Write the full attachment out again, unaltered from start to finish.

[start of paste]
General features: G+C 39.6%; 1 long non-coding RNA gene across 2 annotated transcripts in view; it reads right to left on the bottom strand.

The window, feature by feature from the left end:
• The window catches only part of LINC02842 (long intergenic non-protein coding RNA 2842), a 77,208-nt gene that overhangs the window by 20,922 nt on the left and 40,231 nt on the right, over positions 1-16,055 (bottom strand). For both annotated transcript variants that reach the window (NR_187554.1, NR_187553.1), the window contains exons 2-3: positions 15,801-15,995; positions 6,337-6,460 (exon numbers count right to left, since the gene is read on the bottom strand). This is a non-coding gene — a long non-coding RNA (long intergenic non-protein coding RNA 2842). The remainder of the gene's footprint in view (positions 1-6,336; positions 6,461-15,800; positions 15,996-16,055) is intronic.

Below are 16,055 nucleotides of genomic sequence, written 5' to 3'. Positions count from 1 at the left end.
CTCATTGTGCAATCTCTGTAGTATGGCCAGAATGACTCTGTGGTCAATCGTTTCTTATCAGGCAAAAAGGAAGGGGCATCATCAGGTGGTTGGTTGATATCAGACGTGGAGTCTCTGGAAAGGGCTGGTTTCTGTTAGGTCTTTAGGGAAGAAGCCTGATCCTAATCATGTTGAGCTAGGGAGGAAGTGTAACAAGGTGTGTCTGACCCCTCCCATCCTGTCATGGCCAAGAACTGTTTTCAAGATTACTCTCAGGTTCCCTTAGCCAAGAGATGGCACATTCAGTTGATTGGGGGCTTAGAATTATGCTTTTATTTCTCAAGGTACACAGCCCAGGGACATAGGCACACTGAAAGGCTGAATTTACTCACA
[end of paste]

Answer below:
General features: G+C 39.6%; 1 long non-coding RNA gene across 2 annotated transcripts in view; it reads right to left on the bottom strand.

The window, feature by feature from the left end:
• The window catches only part of LINC02842 (long intergenic non-protein coding RNA 2842), a 77,208-nt gene that overhangs the window by 20,922 nt on the left and 40,231 nt on the right, over positions 1-16,055 (bottom strand). For both annotated transcript variants that reach the window (NR_187554.1, NR_187553.1), the window contains exons 2-3: positions 15,801-15,995; positions 6,337-6,460 (exon numbers count right to left, since the gene is read on the bottom strand). This is a non-coding gene — a long non-coding RNA (long intergenic non-protein coding RNA 2842). The remainder of the gene's footprint in view (positions 1-6,336; positions 6,461-15,800; positions 15,996-16,055) is intronic.

Below are 16,055 nucleotides of genomic sequence, written 5' to 3'. Positions count from 1 at the left end.
CTCATTGTGCAATCTCTGTAGTATGGCCAGAATGACTCTGTGGTCAATCGTTTCTTATCAGGCAAAAAGGAAGGGGCATCATCAGGTGGTTGGTTGATATCAGACGTGGAGTCTCTGGAAAGGGCTGGTTTCTGTTAGGTCTTTAGGGAAGAAGCCTGATCCTAATCATGTTGAGCTAGGGAGGAAGTGTAACAAGGTGTGTCTGACCCCTCCCATCCTGTCATGGCCAAGAACTGTTTTCAAGATTACTCTCAGGTTCCCTTAGCCAAGAGATGGCACATTCAGTTGATTGGGGGCTTAGAATTATGCTTTTATTTCTCAAGGTACACAGCCCAGGGACATAGGCACACTGAAAGGCTGAATTTACTCACA